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Hoffmann, R. A wiki for the life sciences where authorship matters. Nature Genetics (2008)

Responses to mild cold stress are predicted by different individual characteristics in young and older subjects.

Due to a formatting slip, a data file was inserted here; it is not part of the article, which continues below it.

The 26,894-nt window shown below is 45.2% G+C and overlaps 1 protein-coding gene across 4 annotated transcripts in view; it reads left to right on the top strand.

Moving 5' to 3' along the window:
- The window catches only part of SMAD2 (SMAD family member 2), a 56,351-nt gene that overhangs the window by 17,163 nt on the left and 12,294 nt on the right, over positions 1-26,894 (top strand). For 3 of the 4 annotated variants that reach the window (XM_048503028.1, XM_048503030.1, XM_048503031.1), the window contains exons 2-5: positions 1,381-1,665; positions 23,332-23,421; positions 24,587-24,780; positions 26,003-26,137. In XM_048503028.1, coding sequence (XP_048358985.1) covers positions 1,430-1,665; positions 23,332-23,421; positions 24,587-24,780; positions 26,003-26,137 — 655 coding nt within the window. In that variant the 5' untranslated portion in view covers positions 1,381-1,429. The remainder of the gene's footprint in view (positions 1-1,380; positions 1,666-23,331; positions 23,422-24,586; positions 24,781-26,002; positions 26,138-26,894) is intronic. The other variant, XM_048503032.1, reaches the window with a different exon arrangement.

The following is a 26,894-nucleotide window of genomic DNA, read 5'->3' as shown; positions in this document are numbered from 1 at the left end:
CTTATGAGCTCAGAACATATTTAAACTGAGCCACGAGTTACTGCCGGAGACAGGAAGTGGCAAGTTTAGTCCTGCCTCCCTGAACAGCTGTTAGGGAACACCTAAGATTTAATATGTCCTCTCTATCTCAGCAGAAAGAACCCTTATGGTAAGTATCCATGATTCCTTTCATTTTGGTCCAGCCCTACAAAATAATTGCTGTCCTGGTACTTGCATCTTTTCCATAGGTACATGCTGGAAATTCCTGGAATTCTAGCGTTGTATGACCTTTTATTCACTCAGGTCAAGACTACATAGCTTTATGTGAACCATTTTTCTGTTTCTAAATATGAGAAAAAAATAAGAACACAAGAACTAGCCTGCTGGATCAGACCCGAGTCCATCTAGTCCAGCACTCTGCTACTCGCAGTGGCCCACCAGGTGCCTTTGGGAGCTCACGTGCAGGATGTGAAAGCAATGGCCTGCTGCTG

Older individuals' ability to maintain core temperature during cold stress is impaired; however, the relative importance of individual characteristics that influence this response are unknown. The purpose of this study was to determine the relative influence of individual characteristics on core temperature and tissue insulation (I(t)) during mild cold stress. Forty-two young (23 +/- 1 yr, range 18-30 yr) and 46 older (71 +/- 1 yr, range 65-89 yr) subjects, varying widely in muscularity, adiposity, and body size, underwent a transient cooling protocol during which esophageal temperature (T(es)) was measured continuously and I(t) was calculated using standard equations. Multiple-regression analyses were performed to determine predictors of T(es) and I(t), and standardized regression coefficients were analyzed to determine the relative influence of each predictor. Candidate predictors included age, sex, weight, body surface area, body surface area-to-mass ratio, sum of skinfolds, percent fat, appendicular skeletal muscle mass, and thyroid hormone concentrations (triiodothyronine, thyronine). The sum of skinfolds explained 67% (P < 0.01) of the T(es) variance in young subjects vs. 2% (P = 0.30) in older subjects. Conversely, appendicular skeletal muscle mass explained a greater portion of the variance in older subjects for both T(es) (older: 28%, P < 0.01; young: 8%, not significant) and I(t) (older: 46%, P < 0.01; young: 17%, P < 0.01). The T(es) residual variance was considerably larger in older subjects (59-72% vs. 14-42% in young subjects), possibly due to varying rates of physiological aging. These results suggest that the relative influence of individual characteristics changes with aging.[1]


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